What is the first thing that people think about when offered the word Panda? Usually you think docile, or bamboo eating, or black and white. But what is the true Panda really like? This article tries to give the reader a closer glimpse into the life of a Giant Panda.
The Panda was originally so named because it has six fingers. Well, actually it has five fingers and a thumb-like appendage. The thumb is an adaptation that helps it to grip its primary food source, bamboo. The bear eats the bamboo by gripping it with both front paws and stabilizing the shoot with a back foot.
They have been called bears for many years, but there was debate for many years as to whether they were actually members of the bear family or the raccoon family. After some DNA testing it was found that they actually are members of the bear family and they were also classified as carnivores. They have this additional classification because they have the teeth of typical carnivores and their diet can include flesh (usually small fish and mollusks.) but they typically will fill their diet with 99% bamboo. They will eat about 20 to 30 pounds of bamboo daily, and can be seen eating almost constantly because they receive very little energy from the shoots. Because this energy transfer is very small the Panda has a very narrow range in the wild, but must maintain at least two types of bamboo in it’s range because of the growth patterns of the different types of bamboo. If it didn’t have at least two different species in it’s range it would starve.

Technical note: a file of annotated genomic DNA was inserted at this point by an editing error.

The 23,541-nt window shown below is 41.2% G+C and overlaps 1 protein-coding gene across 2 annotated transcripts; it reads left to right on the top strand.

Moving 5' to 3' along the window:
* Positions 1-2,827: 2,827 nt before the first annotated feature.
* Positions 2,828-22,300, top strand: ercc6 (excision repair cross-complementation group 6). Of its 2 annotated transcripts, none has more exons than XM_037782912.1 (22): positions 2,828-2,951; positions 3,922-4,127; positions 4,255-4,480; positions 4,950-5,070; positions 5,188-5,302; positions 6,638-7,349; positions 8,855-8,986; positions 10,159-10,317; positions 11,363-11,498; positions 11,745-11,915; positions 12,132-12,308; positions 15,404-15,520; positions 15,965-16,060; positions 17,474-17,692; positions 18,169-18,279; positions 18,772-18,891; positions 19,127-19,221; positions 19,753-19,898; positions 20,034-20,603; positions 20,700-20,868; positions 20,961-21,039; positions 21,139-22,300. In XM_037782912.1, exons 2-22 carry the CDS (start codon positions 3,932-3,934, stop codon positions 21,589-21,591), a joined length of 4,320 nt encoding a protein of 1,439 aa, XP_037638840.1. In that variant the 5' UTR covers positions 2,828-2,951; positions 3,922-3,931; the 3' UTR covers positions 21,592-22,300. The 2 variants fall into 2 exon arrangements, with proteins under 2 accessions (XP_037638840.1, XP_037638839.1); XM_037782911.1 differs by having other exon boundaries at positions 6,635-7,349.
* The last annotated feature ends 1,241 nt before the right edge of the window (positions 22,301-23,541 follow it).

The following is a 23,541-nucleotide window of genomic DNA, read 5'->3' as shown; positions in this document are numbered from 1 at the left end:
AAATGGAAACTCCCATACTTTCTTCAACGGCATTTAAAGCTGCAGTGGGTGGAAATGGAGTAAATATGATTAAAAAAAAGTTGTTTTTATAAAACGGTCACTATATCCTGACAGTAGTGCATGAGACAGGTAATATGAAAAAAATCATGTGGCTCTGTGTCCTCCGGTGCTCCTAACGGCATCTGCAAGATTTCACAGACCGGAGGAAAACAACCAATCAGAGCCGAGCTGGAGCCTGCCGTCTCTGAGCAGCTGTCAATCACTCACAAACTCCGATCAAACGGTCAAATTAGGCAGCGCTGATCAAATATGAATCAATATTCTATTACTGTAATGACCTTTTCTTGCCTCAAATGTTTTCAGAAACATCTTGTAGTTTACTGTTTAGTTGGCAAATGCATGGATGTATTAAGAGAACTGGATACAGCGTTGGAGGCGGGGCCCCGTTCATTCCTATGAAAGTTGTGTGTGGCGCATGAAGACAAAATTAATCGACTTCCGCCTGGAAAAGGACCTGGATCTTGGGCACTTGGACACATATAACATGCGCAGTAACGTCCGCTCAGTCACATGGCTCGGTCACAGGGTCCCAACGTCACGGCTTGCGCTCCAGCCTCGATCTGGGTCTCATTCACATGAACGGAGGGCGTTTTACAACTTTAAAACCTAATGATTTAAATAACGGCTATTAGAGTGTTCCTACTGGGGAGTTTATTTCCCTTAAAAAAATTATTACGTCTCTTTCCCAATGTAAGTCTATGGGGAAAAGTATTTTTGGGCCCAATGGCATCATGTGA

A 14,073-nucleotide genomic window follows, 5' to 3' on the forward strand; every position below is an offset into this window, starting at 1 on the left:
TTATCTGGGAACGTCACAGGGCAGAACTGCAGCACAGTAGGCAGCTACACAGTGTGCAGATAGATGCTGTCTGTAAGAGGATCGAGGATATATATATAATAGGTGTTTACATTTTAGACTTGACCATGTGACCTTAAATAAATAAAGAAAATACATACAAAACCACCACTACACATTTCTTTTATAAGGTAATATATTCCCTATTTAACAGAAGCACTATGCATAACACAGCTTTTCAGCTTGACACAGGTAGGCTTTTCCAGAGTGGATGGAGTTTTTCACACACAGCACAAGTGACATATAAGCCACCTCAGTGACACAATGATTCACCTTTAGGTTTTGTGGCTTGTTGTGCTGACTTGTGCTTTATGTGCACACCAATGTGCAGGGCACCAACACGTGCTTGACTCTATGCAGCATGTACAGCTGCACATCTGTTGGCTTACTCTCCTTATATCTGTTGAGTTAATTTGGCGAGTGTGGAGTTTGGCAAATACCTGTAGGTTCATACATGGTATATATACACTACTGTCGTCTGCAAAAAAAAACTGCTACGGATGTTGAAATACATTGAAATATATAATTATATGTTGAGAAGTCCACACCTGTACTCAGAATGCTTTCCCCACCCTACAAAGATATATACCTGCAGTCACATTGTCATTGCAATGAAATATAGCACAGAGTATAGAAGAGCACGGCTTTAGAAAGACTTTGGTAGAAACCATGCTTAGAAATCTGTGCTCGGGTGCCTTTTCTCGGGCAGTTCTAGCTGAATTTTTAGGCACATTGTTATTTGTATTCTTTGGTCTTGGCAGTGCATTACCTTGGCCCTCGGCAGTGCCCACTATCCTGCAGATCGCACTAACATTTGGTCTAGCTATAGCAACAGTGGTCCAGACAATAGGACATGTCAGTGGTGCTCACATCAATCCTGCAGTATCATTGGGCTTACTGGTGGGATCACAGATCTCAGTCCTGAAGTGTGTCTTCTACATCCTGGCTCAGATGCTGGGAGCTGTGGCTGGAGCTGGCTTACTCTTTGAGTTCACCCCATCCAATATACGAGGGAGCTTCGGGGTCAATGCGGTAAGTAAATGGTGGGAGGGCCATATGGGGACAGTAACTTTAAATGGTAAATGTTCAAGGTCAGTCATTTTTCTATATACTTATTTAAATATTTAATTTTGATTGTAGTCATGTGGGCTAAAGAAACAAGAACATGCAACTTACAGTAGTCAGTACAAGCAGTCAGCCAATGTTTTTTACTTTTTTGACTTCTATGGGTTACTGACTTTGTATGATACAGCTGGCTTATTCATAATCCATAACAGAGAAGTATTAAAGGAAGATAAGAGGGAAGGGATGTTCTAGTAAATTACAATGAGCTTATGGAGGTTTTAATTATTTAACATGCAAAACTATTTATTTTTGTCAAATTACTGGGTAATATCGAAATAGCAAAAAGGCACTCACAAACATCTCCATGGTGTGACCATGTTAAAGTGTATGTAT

Speaking of species, there are two different subspecies of Panda. One is the primary one which we all identify as the Giant Panda and the other only inhabits a small range of mountains in central China and is more brown in color than its close relative.
The Panda’s once lived in lowland areas, but moved to the mountains because of the advent of agriculture. They have been on the endangered species list for many years, but the population is thought to have increased measurably to about three thousand animals. The main issue, besides hunting, behind the low population has been a difficulty breeding in both captivity and the wild. The problem has recently been solved because a group of researchers discovered that they have breeding patterns similar to American black bears. They produce approximately one cub every two years.
Finally, why is the Chinese “Bear Cat” (its actual name in Mandarin) black and white? No one actually knows, but it is assumed that it is camouflage due to its residence in snowy and rocky mountain ranges.